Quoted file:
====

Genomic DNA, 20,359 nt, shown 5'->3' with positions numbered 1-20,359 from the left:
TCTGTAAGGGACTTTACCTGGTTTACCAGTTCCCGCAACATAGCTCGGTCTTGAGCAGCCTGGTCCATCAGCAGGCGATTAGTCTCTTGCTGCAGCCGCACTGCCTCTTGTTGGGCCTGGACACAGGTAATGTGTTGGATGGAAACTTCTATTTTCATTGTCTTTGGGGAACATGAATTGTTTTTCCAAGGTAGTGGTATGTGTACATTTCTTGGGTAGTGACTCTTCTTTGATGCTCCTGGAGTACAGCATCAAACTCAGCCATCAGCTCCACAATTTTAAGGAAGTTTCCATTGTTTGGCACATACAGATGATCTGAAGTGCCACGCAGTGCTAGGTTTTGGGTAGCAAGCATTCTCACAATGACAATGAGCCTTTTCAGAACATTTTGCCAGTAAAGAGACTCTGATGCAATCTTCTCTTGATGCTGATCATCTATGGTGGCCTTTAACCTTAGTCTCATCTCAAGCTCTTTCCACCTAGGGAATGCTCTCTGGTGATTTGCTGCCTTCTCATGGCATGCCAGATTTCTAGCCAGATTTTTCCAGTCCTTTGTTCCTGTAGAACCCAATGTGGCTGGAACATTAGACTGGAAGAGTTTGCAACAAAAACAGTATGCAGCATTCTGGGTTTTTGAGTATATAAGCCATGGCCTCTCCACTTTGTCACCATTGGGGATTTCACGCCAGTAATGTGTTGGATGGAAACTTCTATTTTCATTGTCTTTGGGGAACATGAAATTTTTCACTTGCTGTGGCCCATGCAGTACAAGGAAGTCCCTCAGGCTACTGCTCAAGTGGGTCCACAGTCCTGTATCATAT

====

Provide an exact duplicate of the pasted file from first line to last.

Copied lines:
Genomic DNA, 20,359 nt, shown 5'->3' with positions numbered 1-20,359 from the left:
TCTGTAAGGGACTTTACCTGGTTTACCAGTTCCCGCAACATAGCTCGGTCTTGAGCAGCCTGGTCCATCAGCAGGCGATTAGTCTCTTGCTGCAGCCGCACTGCCTCTTGTTGGGCCTGGACACAGGTAATGTGTTGGATGGAAACTTCTATTTTCATTGTCTTTGGGGAACATGAATTGTTTTTCCAAGGTAGTGGTATGTGTACATTTCTTGGGTAGTGACTCTTCTTTGATGCTCCTGGAGTACAGCATCAAACTCAGCCATCAGCTCCACAATTTTAAGGAAGTTTCCATTGTTTGGCACATACAGATGATCTGAAGTGCCACGCAGTGCTAGGTTTTGGGTAGCAAGCATTCTCACAATGACAATGAGCCTTTTCAGAACATTTTGCCAGTAAAGAGACTCTGATGCAATCTTCTCTTGATGCTGATCATCTATGGTGGCCTTTAACCTTAGTCTCATCTCAAGCTCTTTCCACCTAGGGAATGCTCTCTGGTGATTTGCTGCCTTCTCATGGCATGCCAGATTTCTAGCCAGATTTTTCCAGTCCTTTGTTCCTGTAGAACCCAATGTGGCTGGAACATTAGACTGGAAGAGTTTGCAACAAAAACAGTATGCAGCATTCTGGGTTTTTGAGTATATAAGCCATGGCCTCTCCACTTTGTCACCATTGGGGATTTCACGCCAGTAATGTGTTGGATGGAAACTTCTATTTTCATTGTCTTTGGGGAACATGAAATTTTTCACTTGCTGTGGCCCATGCAGTACAAGGAAGTCCCTCAGGCTACTGCTCAAGTGGGTCCACAGTCCTGTATCATAT